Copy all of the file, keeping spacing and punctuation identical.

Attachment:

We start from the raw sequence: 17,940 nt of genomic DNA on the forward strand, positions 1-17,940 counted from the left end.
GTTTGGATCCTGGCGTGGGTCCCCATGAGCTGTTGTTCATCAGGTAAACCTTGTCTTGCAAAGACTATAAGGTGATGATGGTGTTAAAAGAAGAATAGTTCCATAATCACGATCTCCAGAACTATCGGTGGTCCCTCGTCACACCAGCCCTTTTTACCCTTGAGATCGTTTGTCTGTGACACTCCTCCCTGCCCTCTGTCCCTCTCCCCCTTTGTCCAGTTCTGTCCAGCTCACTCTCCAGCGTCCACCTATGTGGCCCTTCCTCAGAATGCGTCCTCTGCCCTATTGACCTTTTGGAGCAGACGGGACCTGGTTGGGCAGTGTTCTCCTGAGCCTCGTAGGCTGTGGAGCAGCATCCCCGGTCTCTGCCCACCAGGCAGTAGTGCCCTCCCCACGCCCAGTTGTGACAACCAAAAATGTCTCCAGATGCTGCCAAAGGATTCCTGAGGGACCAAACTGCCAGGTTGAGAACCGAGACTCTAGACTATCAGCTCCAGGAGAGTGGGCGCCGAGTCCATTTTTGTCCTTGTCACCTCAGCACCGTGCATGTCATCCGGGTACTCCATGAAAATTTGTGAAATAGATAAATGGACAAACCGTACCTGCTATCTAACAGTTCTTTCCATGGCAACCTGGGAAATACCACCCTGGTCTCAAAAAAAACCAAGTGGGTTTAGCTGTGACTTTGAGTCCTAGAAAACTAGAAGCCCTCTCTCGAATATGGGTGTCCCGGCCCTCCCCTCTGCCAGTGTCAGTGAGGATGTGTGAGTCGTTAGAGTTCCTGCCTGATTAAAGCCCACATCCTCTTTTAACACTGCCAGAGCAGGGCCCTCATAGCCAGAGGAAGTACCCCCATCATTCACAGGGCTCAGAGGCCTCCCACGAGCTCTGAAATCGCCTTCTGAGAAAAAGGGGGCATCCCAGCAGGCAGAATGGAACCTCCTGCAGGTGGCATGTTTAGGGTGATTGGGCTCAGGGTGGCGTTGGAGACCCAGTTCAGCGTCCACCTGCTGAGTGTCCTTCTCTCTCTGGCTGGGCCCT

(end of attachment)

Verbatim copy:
We start from the raw sequence: 17,940 nt of genomic DNA on the forward strand, positions 1-17,940 counted from the left end.
GTTTGGATCCTGGCGTGGGTCCCCATGAGCTGTTGTTCATCAGGTAAACCTTGTCTTGCAAAGACTATAAGGTGATGATGGTGTTAAAAGAAGAATAGTTCCATAATCACGATCTCCAGAACTATCGGTGGTCCCTCGTCACACCAGCCCTTTTTACCCTTGAGATCGTTTGTCTGTGACACTCCTCCCTGCCCTCTGTCCCTCTCCCCCTTTGTCCAGTTCTGTCCAGCTCACTCTCCAGCGTCCACCTATGTGGCCCTTCCTCAGAATGCGTCCTCTGCCCTATTGACCTTTTGGAGCAGACGGGACCTGGTTGGGCAGTGTTCTCCTGAGCCTCGTAGGCTGTGGAGCAGCATCCCCGGTCTCTGCCCACCAGGCAGTAGTGCCCTCCCCACGCCCAGTTGTGACAACCAAAAATGTCTCCAGATGCTGCCAAAGGATTCCTGAGGGACCAAACTGCCAGGTTGAGAACCGAGACTCTAGACTATCAGCTCCAGGAGAGTGGGCGCCGAGTCCATTTTTGTCCTTGTCACCTCAGCACCGTGCATGTCATCCGGGTACTCCATGAAAATTTGTGAAATAGATAAATGGACAAACCGTACCTGCTATCTAACAGTTCTTTCCATGGCAACCTGGGAAATACCACCCTGGTCTCAAAAAAAACCAAGTGGGTTTAGCTGTGACTTTGAGTCCTAGAAAACTAGAAGCCCTCTCTCGAATATGGGTGTCCCGGCCCTCCCCTCTGCCAGTGTCAGTGAGGATGTGTGAGTCGTTAGAGTTCCTGCCTGATTAAAGCCCACATCCTCTTTTAACACTGCCAGAGCAGGGCCCTCATAGCCAGAGGAAGTACCCCCATCATTCACAGGGCTCAGAGGCCTCCCACGAGCTCTGAAATCGCCTTCTGAGAAAAAGGGGGCATCCCAGCAGGCAGAATGGAACCTCCTGCAGGTGGCATGTTTAGGGTGATTGGGCTCAGGGTGGCGTTGGAGACCCAGTTCAGCGTCCACCTGCTGAGTGTCCTTCTCTCTCTGGCTGGGCCCT